Voters in Guam approved a ballot initiative Tuesday that would legalize marijuana for "debilitating medical conditions" such as epilepsy, HIV, cancer and glaucoma. The bill, which passed by more than 56 percent, makes Guam the first U.S. territory to legalize medical pot.
The decision marks the first victory in a flurry of marijuana-related ballot measures this Election Day. Residents of Florida will also vote on medical marijuana legislation, and voters in Alaska, Oregon and Washington, D.C., will decide whether to legalize pot for recreational purposes. Two Maine cities are also voting on full-scale legalization, and two New Mexico counties are mulling decriminalization.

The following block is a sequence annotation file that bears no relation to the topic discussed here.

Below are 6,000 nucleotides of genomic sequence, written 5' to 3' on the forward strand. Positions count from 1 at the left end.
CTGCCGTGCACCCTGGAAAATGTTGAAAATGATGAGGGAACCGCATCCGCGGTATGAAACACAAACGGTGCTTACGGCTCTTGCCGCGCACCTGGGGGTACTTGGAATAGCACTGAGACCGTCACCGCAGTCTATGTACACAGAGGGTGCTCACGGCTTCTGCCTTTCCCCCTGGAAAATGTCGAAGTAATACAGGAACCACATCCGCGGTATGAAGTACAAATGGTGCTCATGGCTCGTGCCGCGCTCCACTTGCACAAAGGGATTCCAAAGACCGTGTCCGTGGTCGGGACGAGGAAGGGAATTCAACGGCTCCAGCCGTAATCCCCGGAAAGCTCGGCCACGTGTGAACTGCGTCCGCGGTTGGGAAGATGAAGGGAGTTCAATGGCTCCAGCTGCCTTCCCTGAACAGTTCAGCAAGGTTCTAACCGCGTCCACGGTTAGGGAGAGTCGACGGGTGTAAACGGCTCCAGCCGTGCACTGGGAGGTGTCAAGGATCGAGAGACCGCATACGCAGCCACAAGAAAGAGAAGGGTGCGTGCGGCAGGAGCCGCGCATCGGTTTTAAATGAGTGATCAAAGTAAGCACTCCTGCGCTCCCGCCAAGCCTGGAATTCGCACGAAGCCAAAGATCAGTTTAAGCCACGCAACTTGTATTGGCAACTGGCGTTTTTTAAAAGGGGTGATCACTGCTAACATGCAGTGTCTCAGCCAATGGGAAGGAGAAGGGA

"This is just the beginning of a very big day," Tom Angell, chairman of the advocacy group Marijuana Majority, told HuffPost. "People all across the world are ready to move beyond failed prohibition laws, especially when seriously ill patients are criminalized just for following their doctors' recommendations."
Though the Guam initiative originally faced legal hurdles, the self-governing territory's Supreme Court ultimately pushed it through to the ballot in September. A government commission will establish the program's specific rules and regulations in the coming months.
As of Tuesday, 23 U.S. states and the District of Columbia have some sort of medical marijuana law on the books, and the country's support of both medical and recreational pot continues to grow. A recent poll showed 88 percent of Americans think patients should be allowed to use cannabis for medical purposes, and multiple surveys over the past year have revealed a clear majority of respondents back full-scale legalization.